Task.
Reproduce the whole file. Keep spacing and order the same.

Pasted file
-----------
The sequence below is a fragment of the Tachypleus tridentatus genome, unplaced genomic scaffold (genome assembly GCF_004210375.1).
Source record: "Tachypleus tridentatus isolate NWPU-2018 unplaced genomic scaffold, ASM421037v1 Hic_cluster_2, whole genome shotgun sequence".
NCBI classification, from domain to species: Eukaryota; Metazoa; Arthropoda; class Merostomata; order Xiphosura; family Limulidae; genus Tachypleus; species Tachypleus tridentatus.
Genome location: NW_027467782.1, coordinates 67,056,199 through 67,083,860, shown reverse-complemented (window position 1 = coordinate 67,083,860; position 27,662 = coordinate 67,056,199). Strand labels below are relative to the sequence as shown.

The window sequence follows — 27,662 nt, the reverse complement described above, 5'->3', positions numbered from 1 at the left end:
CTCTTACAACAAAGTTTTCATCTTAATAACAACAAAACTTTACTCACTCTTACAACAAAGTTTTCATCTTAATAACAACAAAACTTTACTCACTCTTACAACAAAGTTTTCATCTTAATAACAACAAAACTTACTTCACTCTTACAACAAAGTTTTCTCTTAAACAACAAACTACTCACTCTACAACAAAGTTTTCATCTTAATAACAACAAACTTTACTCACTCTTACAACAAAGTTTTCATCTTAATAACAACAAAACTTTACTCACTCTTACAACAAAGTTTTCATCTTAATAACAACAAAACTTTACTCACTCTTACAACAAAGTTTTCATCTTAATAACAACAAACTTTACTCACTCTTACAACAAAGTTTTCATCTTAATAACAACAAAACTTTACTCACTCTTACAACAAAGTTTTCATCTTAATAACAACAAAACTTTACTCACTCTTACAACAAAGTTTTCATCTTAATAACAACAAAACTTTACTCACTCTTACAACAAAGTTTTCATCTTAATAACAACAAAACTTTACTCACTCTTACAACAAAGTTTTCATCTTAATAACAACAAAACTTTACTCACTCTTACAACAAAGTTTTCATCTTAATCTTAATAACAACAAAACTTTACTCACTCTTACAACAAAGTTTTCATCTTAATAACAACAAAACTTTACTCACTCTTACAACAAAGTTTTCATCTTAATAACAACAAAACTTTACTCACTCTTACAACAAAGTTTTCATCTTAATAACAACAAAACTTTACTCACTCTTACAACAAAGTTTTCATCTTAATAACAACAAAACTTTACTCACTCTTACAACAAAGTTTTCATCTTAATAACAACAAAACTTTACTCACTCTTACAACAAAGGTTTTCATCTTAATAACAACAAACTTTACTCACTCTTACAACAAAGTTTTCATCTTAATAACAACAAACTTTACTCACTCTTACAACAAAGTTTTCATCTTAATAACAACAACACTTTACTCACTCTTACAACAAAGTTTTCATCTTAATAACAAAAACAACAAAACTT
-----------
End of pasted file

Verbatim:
The sequence below is a fragment of the Tachypleus tridentatus genome, unplaced genomic scaffold (genome assembly GCF_004210375.1).
Source record: "Tachypleus tridentatus isolate NWPU-2018 unplaced genomic scaffold, ASM421037v1 Hic_cluster_2, whole genome shotgun sequence".
NCBI classification, from domain to species: Eukaryota; Metazoa; Arthropoda; class Merostomata; order Xiphosura; family Limulidae; genus Tachypleus; species Tachypleus tridentatus.
Genome location: NW_027467782.1, coordinates 67,056,199 through 67,083,860, shown reverse-complemented (window position 1 = coordinate 67,083,860; position 27,662 = coordinate 67,056,199). Strand labels below are relative to the sequence as shown.

The window sequence follows — 27,662 nt, the reverse complement described above, 5'->3', positions numbered from 1 at the left end:
CTCTTACAACAAAGTTTTCATCTTAATAACAACAAAACTTTACTCACTCTTACAACAAAGTTTTCATCTTAATAACAACAAAACTTTACTCACTCTTACAACAAAGTTTTCATCTTAATAACAACAAAACTTACTTCACTCTTACAACAAAGTTTTCTCTTAAACAACAAACTACTCACTCTACAACAAAGTTTTCATCTTAATAACAACAAACTTTACTCACTCTTACAACAAAGTTTTCATCTTAATAACAACAAAACTTTACTCACTCTTACAACAAAGTTTTCATCTTAATAACAACAAAACTTTACTCACTCTTACAACAAAGTTTTCATCTTAATAACAACAAACTTTACTCACTCTTACAACAAAGTTTTCATCTTAATAACAACAAAACTTTACTCACTCTTACAACAAAGTTTTCATCTTAATAACAACAAAACTTTACTCACTCTTACAACAAAGTTTTCATCTTAATAACAACAAAACTTTACTCACTCTTACAACAAAGTTTTCATCTTAATAACAACAAAACTTTACTCACTCTTACAACAAAGTTTTCATCTTAATAACAACAAAACTTTACTCACTCTTACAACAAAGTTTTCATCTTAATCTTAATAACAACAAAACTTTACTCACTCTTACAACAAAGTTTTCATCTTAATAACAACAAAACTTTACTCACTCTTACAACAAAGTTTTCATCTTAATAACAACAAAACTTTACTCACTCTTACAACAAAGTTTTCATCTTAATAACAACAAAACTTTACTCACTCTTACAACAAAGTTTTCATCTTAATAACAACAAAACTTTACTCACTCTTACAACAAAGTTTTCATCTTAATAACAACAAAACTTTACTCACTCTTACAACAAAGGTTTTCATCTTAATAACAACAAACTTTACTCACTCTTACAACAAAGTTTTCATCTTAATAACAACAAACTTTACTCACTCTTACAACAAAGTTTTCATCTTAATAACAACAACACTTTACTCACTCTTACAACAAAGTTTTCATCTTAATAACAAAAACAACAAAACTT